1988 Prince’s Trust Rock Gala With Leonard Cohen: Double Video CD


Dominique BOILE writes to explain the nature of this item from Hong Kong

This is not a double DVD
This is not a double CD
This is a double VCD (Video CD)

For more about this unusual appearance of Leonard Cohen as one of many acts in a show, see And Video: Also Starring Leonard Cohen – The 1988 Prince’s Trust Concert Tower Of Song

Note: Originally posted January 9, 2014 at DrHGuy.com, a predecessor of Cohencentric

Leonard Cohen’s Halloween Austin City Limits Show – Scary Concept, Eh?

watermelonYesterday’s post, Video: 1988 Leonard Cohen Austin City Limits Concert Is Back Online, and the impending Halloween holiday prompted me to re-publish this October 28, 2014 DrHGuy.com entry.
In 2013, I pondered the sight displayed above and wrote

Would someone (maybe someone like Roscoe Beck or Mitch Watkins who understands how Austin operates) explain to me why the gentleman in the middle of this screenshot, taken when the camera pans the audience just prior to the start of Take This Waltz during the 1988 Leonard Cohen Austin City Limits Show, seems to be wearing a watermelon helmet on his head? I realize there are some odd images in Take This Waltz (you’ve got your “chair with a dead magazine” and that “bed where the moon has been sweating,” for example) but I don’t recall “I’ll applaud with a watermelon for a hat” in the lyrics.

And, sure enough, a reader wise in the ways of Austin, Leorstef, responded:

So, why is the guy wearing a Watermelon Hat? Why is one lady dressed as a Nun? I asked that question myself the first time I saw the concert 24 years ago.

That concert was actually filmed on Halloween night in 1988, then aired on PBS in April 1989. So simply, many of the folks were just in Halloween costumes. Since Austin has always been a good place to party, I assume they were just getting ready ahead of time for the rest of the night.

Here’s the sad part: I was at the Leonard Cohen concert in Austin on Oct 31, 2012, and I recall seeing only one person that might have been wearing a Halloween costume (and I suspect it could have been the sort of thing she wore every day). So, is Austin getting less weird?

Video: 1988 Leonard Cohen Austin City Limits Concert Is Back Online


Leonard Cohen On The Air In Austin

Leonard Cohen’s performance on the October 31, 1988 episode of Austin City Limits, which has become routinely designated as his “first major performance on American television,” is strong musically and a treat to watch. As ongoing readers know, this show has been intermittently available on various sites and then lost to copyright restrictions.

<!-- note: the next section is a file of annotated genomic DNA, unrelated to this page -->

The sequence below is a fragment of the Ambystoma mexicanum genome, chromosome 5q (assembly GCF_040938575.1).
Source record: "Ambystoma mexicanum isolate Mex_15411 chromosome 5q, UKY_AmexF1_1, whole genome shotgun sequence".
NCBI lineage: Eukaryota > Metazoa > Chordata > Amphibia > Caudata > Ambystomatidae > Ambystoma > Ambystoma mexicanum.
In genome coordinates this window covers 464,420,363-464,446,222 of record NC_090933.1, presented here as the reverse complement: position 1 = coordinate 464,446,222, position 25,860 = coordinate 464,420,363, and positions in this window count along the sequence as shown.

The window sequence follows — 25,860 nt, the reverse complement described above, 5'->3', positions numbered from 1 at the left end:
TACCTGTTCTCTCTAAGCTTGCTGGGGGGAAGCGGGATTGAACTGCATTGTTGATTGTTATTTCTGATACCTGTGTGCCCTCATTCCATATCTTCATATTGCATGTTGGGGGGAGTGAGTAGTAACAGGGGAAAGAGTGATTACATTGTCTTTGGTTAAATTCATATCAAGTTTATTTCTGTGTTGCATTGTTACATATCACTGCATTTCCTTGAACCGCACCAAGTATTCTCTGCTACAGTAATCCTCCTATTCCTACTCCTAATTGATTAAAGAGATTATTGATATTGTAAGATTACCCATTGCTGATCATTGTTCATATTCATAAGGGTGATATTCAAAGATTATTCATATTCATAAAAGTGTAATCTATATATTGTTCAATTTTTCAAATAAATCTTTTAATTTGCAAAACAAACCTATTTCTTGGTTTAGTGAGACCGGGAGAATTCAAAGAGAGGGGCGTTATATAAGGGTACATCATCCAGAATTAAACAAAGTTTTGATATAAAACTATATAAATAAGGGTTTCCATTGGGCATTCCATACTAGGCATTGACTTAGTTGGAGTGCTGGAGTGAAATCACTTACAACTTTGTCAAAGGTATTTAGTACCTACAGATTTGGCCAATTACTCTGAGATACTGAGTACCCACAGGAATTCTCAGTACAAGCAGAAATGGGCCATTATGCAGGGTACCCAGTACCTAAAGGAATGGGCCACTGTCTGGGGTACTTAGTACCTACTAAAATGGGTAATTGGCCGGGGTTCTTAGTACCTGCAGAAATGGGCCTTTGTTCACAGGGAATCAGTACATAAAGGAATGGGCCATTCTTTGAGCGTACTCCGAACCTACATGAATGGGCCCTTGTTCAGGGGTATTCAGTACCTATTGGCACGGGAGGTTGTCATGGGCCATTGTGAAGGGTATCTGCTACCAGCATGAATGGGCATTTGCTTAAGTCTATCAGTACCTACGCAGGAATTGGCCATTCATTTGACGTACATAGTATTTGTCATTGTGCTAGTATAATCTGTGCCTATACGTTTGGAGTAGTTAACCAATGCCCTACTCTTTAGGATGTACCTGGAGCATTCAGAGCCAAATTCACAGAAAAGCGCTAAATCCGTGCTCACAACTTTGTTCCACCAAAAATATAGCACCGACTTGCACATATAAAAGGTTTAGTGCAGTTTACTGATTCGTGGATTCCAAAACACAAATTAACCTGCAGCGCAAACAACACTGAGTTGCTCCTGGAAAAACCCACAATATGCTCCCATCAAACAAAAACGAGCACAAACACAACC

For the moment, it’s back – and in good form. A quality version of Leonard Cohen’s Halloween performance in Austin is now online at YouTube.

The Intros

The 1988 Austin City Limits show1  is notable for Leonard Cohen’s idiosyncratic preludes to certain songs, including a description of the crucifixion of Christ that invokes the application of shaving lotion as an introduction to “Ain’t No Cure For Love” and a lead-in to “If It Be Your Will” that consists of Cohen’s complaint that his “hands are all sweaty with Tequila juice. It’s an impermeable oil that seeps through the membrane,” a scientifically baffling declaration that nonetheless seems to work in context as suggestive language to set the mood.2

Set List

1. First We Take Manhattan
2. Tower Of Song
3. Everybody Knows
4. Ain’t No Cure For Love
5. The Partisan
6. Joan Of Arc
7. Jazz Police
8. If It Be Your Will
9. Take This Waltz


Backup singers Perla Batalla and Julie Christensen are especially prominent throughout the show, including participating in a farcical rendition of “Jazz Police.”

Leonard Cohen–lead vocals, keyboards
Bob Metzger–guitar, pedal steel guitar
Bob Furgo–keyboards, violin
Steve Meador–drums
Steve Zirkel–bass, trumpet, keyboards
John Bilezikjian–oud
Tom McMorran–keyboards
Julie Christensen–backup vocals
Perla Batalla–backup vocals

Video: Leonard Cohen – Austin City Limits 1988


  1. Cohen also performed on Austin City Limits in 1993 []
  2. For a poet-novelist-sing-songwriter-icon, one supposes, poetic license trumps scientific principle. Still, “an impermeable oil that seeps through the membrane” does dispel the Leonard Cohen is a Renaissance Man cliche. []

Leonard Cohen In 1988 – If He Had Been Two-Dimensional, 45 Inches Tall, & Cardboard


I’m Your Cardboard Man

This promotional cardboard cutout of Leonard Cohen eating a banana and holding a modified I’m Your Man album with the same image on the cover measures 1.16 m! (45.66 inches) in height. From the private collection of Dominique BOILE.

Note: Originally posted Sept 17, 2011 at 1HeckOfAGuy.com, a predecessor of Cohencentric